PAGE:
Murdoch University Research Repository

Welcome to the Murdoch University Research Repository

The Murdoch University Research Repository is an open access digital collection of research
created by Murdoch University staff, researchers and postgraduate students.

Learn more

Genomic characterisation of Bettongia penicillata papillomavirus type 1

Bennett, Mark (2011) Genomic characterisation of Bettongia penicillata papillomavirus type 1. Masters by Research thesis, Murdoch University.

PDF - Front Pages
Download (91kB)
PDF - Whole Thesis
Download (1MB)


The first fully sequenced papillomavirus from a marsupial host, Bettongia penicillata papillomavirus type 1 (BpPV1), was detected in facial papillomas from an adult male woylie (Bettongia penicillata ogilbyi). Woylies are critically endangered Australian diprotodont marsupials that now occur only in parts of south-west Western Australia and on a few islands off the coast of South Australia. The gross and microscopic pathology was typical of papillomavirus infections in a wide range of animal species. Papillomavirus L1 protein was demonstrated using indirect immunohistochemistry within keratinocyte nuclei, as was BpPV1 DNA using in situ hybridization. The circular, double-stranded DNA genome contained 7737 base pairs and encoded 7 open reading frames: E6, E7, E1, E2, E4, L2 and L1 in typical papillomavirus conformation. Phylogenetic analysis revealed that BpPV1 is a close-to-root papillomavirus within the beta-gamma-pi-xi (β + γ + π + ξ) supertaxon of the family Papillomaviridae. It appears to be most closely related to Erinaceus europaeus papillomavirus type 1 – a papillomavirus detected in the European hedgehog. A phylogenetic tree constructed using the L1 and L2 open reading frames of BpPV1, 62 other papillomavirus types and the bandicoot papillomatosis-carcinomatosis viruses types 1 and 2 (BPCVs), revealed possible common ancestry between the late protein-encoding open reading frames of the BPCVs and BpPV1. This result is important for determining the likely evolutionary history of the BPCVs, and lends credence to the hypothesis that the BPCVs arose due to a recombination event between an ancient papillomavirus and an ancient polyomavirus, several tens of millions of years before present.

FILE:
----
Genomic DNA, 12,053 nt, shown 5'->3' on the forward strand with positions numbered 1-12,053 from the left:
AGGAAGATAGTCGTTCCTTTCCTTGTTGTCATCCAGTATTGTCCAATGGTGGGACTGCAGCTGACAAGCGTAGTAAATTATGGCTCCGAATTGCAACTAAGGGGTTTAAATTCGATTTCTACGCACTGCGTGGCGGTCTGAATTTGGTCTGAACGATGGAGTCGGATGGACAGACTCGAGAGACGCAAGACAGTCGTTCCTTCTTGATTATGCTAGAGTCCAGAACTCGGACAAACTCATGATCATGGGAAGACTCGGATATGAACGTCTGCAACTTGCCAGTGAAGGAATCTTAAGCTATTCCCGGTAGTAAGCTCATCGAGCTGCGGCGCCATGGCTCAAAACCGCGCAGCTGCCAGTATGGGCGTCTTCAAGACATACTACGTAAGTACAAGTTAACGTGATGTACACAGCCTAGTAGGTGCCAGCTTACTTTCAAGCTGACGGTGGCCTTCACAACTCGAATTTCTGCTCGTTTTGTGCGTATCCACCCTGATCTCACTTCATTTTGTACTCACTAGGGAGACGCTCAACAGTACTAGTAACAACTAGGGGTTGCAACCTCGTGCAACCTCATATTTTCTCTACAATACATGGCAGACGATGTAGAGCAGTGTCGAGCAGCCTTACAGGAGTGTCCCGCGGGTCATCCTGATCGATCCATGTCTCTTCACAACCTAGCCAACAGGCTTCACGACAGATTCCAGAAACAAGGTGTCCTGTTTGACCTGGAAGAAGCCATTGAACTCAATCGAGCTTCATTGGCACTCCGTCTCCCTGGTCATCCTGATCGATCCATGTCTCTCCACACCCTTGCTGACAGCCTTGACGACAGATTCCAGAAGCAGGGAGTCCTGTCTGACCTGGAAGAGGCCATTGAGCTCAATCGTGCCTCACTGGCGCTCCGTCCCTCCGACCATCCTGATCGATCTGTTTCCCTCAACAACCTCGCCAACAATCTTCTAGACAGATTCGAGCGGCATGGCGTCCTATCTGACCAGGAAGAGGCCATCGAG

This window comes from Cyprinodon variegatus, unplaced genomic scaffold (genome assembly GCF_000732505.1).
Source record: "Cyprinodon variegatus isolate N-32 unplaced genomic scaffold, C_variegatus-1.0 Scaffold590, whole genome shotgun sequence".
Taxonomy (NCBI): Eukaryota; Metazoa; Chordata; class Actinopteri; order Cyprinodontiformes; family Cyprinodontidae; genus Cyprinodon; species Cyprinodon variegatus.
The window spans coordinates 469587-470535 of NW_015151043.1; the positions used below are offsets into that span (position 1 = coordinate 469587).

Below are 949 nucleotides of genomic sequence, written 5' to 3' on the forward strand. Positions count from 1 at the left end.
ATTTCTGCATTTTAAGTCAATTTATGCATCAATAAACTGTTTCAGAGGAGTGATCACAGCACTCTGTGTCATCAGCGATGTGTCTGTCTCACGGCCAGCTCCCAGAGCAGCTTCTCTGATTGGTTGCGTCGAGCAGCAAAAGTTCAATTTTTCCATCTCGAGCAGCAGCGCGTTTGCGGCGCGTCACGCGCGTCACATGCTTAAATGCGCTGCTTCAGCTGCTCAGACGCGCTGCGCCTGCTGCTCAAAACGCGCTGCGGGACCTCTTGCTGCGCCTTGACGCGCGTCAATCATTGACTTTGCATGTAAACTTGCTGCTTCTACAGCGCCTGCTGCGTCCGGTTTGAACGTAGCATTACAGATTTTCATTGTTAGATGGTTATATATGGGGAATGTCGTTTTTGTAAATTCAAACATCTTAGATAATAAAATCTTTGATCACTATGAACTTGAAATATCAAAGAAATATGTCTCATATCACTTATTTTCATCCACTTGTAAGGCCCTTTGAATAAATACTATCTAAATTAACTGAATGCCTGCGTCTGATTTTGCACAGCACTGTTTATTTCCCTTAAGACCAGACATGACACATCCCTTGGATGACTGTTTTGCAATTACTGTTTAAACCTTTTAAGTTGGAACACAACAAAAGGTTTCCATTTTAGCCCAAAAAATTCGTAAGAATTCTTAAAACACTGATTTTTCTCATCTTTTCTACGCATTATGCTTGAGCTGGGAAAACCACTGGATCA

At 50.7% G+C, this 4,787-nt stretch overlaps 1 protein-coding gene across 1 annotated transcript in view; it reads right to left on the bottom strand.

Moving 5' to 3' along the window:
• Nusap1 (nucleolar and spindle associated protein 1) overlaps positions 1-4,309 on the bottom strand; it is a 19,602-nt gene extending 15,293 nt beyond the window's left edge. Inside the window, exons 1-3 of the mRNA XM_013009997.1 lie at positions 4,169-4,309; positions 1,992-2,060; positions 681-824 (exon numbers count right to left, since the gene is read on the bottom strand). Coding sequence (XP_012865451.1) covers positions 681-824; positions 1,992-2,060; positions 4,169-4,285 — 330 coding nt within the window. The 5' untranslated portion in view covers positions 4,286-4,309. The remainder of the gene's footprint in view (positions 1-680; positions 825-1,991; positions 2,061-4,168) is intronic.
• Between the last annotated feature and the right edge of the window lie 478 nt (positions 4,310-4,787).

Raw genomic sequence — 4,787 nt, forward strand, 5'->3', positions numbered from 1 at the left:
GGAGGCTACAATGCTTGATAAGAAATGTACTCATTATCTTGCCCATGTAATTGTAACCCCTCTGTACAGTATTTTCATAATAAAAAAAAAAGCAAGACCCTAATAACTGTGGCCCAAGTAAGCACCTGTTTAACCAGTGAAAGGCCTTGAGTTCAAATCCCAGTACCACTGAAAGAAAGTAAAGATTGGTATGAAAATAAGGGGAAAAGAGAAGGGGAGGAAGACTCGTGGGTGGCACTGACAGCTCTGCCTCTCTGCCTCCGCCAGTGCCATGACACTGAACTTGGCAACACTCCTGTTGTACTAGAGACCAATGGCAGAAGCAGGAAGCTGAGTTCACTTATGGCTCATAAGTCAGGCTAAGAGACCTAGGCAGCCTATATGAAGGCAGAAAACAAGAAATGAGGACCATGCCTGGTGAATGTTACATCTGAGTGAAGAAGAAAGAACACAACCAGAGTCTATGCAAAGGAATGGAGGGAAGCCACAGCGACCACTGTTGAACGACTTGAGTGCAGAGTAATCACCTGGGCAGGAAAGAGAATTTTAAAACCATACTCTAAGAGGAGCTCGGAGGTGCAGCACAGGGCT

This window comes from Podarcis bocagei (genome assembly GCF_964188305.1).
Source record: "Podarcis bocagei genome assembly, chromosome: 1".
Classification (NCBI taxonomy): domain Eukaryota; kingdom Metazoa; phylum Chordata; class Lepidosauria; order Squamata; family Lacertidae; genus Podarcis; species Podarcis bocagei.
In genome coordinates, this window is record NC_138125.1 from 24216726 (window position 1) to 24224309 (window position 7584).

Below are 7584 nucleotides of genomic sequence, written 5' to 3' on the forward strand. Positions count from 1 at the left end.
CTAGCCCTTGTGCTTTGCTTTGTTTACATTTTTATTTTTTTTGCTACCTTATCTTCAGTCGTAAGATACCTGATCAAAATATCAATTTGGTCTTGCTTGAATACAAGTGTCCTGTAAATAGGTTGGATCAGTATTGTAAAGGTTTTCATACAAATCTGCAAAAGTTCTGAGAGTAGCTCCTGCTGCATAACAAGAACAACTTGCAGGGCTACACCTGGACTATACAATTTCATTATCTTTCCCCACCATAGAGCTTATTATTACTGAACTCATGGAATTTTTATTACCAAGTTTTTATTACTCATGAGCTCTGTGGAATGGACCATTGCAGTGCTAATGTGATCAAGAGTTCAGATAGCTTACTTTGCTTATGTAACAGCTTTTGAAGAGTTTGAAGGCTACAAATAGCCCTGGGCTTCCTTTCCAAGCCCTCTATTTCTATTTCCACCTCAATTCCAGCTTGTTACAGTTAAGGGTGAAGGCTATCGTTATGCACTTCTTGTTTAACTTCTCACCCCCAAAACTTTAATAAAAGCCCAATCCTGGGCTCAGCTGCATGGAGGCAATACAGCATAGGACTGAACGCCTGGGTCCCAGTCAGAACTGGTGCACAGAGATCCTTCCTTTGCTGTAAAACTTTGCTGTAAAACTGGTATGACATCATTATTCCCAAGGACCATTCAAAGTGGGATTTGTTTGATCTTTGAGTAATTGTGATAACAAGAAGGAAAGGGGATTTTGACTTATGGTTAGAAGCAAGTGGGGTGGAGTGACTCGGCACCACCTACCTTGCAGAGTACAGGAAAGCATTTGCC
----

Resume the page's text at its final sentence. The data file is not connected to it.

Item Type: Thesis (Masters by Research)
Murdoch Affiliation(s): School of Veterinary and Biomedical Sciences
Supervisor(s): Nicholls, Philip, O'Hara, Amanda, Warren, Kristin and Mills, Jennifer
Item Control Page Item Control Page


Downloads per month over past year